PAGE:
Parker mistrusted popular enthusiasm, and he wrote in horror of the idea that "the people" should be the reformers of the Church. He was convinced that if ever Protestantism was to be firmly established in England at all, some definite ecclesiastical forms and methods must be sanctioned to secure the triumph of order over anarchy, and he vigorously set about the repression of what he thought a mutinous individualism incompatible with a catholic spirit.[14]

He was not an inspiring leader and no dogma or prayer-book is associated with his name. However, the English composer Thomas Tallis contributed Nine Tunes for Archbishop Parker's Psalter which bears his name. The 55 volumes published by the Parker Society include only one by its eponymous hero, and that is a volume of correspondence. He was a disciplinarian, a scholar, a modest and moderate man of genuine piety and irreproachable morals.

Probably his most famous saying, prompted by the arrival of Mary Queen of Scots in England, was "I fear our good Queen has the wolf by the ears"[15]

Later years

Parker avoided involvement in secular politics and was never admitted to Elizabeth's Privy Council. Ecclesiastical politics gave him considerable trouble. Some of the evangelical reformers wanted liturgical changes and at least the option not to wear certain clerical vestments, if not their complete prohibition. Early presbyterians wanted no bishops, and the conservatives opposed all these changes, often preferring to move in the opposite direction toward the practices of the Henrician church. The queen herself begrudged episcopal privilege until she eventually recognised it as one of the chief bulwarks of the royal supremacy. To Parker's consternation, the queen refused to add her imprimatur to his attempts to secure conformity, though she insisted that he achieve this goal. Thus Parker was left to stem the rising tide of Puritan feeling with little support from parliament, convocation or the Crown.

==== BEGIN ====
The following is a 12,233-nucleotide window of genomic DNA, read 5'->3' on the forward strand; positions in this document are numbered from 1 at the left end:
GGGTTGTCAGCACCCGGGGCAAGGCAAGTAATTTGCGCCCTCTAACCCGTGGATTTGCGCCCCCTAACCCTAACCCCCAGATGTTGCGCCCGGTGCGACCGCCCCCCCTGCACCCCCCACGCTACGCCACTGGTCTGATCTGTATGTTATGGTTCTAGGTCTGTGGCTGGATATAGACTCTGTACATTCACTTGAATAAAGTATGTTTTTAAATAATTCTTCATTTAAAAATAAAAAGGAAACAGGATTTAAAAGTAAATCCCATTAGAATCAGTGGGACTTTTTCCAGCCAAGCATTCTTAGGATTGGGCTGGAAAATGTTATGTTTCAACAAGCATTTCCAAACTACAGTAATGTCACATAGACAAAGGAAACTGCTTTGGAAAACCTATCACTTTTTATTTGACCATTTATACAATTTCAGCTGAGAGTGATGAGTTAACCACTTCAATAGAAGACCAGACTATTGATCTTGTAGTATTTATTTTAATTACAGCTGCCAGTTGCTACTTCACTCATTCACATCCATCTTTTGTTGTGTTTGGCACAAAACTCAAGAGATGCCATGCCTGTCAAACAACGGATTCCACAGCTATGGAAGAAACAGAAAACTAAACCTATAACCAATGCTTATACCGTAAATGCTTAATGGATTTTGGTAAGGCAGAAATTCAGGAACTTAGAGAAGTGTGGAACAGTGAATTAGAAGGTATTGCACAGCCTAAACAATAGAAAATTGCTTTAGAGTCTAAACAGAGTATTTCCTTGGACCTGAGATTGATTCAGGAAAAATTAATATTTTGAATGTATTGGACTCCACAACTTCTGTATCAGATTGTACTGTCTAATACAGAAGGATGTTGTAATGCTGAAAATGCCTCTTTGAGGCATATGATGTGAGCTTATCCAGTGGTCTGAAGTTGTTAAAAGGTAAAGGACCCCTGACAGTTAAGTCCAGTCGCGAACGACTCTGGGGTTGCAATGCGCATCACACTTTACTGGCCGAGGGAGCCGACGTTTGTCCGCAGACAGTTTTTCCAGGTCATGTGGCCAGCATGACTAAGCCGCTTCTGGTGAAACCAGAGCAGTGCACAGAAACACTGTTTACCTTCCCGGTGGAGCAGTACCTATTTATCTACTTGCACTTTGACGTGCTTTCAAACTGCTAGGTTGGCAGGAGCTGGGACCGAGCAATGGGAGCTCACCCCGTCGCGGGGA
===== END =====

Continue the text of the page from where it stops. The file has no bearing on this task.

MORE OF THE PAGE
The bishops' Interpretations and Further Considerations, issued in 1560, tolerated a lower vestiarian standard than was prescribed by the rubric of 1559, but it fell short of the desires of the anti-vestiarian clergy like Coverdale (one of the bishops who had consecrated Parker) who made a public display of their nonconformity in London.

The Book of Advertisements, which Parker published in 1566, to check the anti-vestiarian faction, had to appear without specific royal sanction; and the Reformatio legum ecclesiasticarum, which John Foxe published with Parker's approval, received neither royal, parliamentary nor synodical authorisation. Parliament even contested the claim of the bishops to determine matters of faith. "Surely," said Parker to Peter Wentworth, "you will refer yourselves wholly to us therein." "No, by the faith I bear to God," retorted Wentworth, "we will pass nothing before we understand what it is; for that were but to make you popes. Make you popes who list, for we will make you none."

Disputes about vestments had expanded into a controversy over the whole field of Church government and authority. Parker died on 17 May 1575, lamenting that Puritan ideas of "governance" would "in conclusion undo the queen and all others that depended upon her." By his personal conduct, he had set an ideal example for Anglican priests.[16]

He is buried in the chapel of Lambeth Palace.[17] Matthew Parker Street, near Westminster Abbey, is named after him.[18]


Parker's historical research was exemplified in his De antiquitate Britannicæ ecclesiae, and his editions of Asser, Matthew Paris (1571), Thomas Walsingham, and the compiler known as Matthew of Westminster (1571). De antiquitate Britannieæ ecclesiæ was probably printed at Lambeth in 1572, where the archbishop is said to have had an establishment of printers, engravers, and illuminators.[14]